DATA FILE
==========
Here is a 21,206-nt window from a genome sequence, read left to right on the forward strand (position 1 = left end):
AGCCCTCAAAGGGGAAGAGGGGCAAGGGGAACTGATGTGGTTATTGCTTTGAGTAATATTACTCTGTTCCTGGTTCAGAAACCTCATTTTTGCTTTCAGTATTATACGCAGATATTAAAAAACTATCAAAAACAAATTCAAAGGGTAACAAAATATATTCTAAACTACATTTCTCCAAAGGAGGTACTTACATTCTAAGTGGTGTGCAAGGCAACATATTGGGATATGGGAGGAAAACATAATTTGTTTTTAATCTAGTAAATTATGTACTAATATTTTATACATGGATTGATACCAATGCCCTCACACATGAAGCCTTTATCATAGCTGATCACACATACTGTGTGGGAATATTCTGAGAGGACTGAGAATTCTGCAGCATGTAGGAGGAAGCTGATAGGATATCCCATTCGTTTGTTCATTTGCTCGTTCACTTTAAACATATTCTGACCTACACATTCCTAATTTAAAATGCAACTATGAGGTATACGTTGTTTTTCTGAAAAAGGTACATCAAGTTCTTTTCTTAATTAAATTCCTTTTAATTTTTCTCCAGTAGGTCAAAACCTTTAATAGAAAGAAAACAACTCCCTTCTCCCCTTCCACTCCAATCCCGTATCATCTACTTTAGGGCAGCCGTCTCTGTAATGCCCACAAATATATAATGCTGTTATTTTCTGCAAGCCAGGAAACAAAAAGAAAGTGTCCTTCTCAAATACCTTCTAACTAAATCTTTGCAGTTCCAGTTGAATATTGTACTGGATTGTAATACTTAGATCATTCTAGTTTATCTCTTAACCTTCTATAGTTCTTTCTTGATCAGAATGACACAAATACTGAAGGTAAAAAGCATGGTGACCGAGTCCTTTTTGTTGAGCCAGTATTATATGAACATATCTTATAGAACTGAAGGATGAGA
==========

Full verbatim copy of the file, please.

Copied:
Here is a 21,206-nt window from a genome sequence, read left to right on the forward strand (position 1 = left end):
AGCCCTCAAAGGGGAAGAGGGGCAAGGGGAACTGATGTGGTTATTGCTTTGAGTAATATTACTCTGTTCCTGGTTCAGAAACCTCATTTTTGCTTTCAGTATTATACGCAGATATTAAAAAACTATCAAAAACAAATTCAAAGGGTAACAAAATATATTCTAAACTACATTTCTCCAAAGGAGGTACTTACATTCTAAGTGGTGTGCAAGGCAACATATTGGGATATGGGAGGAAAACATAATTTGTTTTTAATCTAGTAAATTATGTACTAATATTTTATACATGGATTGATACCAATGCCCTCACACATGAAGCCTTTATCATAGCTGATCACACATACTGTGTGGGAATATTCTGAGAGGACTGAGAATTCTGCAGCATGTAGGAGGAAGCTGATAGGATATCCCATTCGTTTGTTCATTTGCTCGTTCACTTTAAACATATTCTGACCTACACATTCCTAATTTAAAATGCAACTATGAGGTATACGTTGTTTTTCTGAAAAAGGTACATCAAGTTCTTTTCTTAATTAAATTCCTTTTAATTTTTCTCCAGTAGGTCAAAACCTTTAATAGAAAGAAAACAACTCCCTTCTCCCCTTCCACTCCAATCCCGTATCATCTACTTTAGGGCAGCCGTCTCTGTAATGCCCACAAATATATAATGCTGTTATTTTCTGCAAGCCAGGAAACAAAAAGAAAGTGTCCTTCTCAAATACCTTCTAACTAAATCTTTGCAGTTCCAGTTGAATATTGTACTGGATTGTAATACTTAGATCATTCTAGTTTATCTCTTAACCTTCTATAGTTCTTTCTTGATCAGAATGACACAAATACTGAAGGTAAAAAGCATGGTGACCGAGTCCTTTTTGTTGAGCCAGTATTATATGAACATATCTTATAGAACTGAAGGATGAGA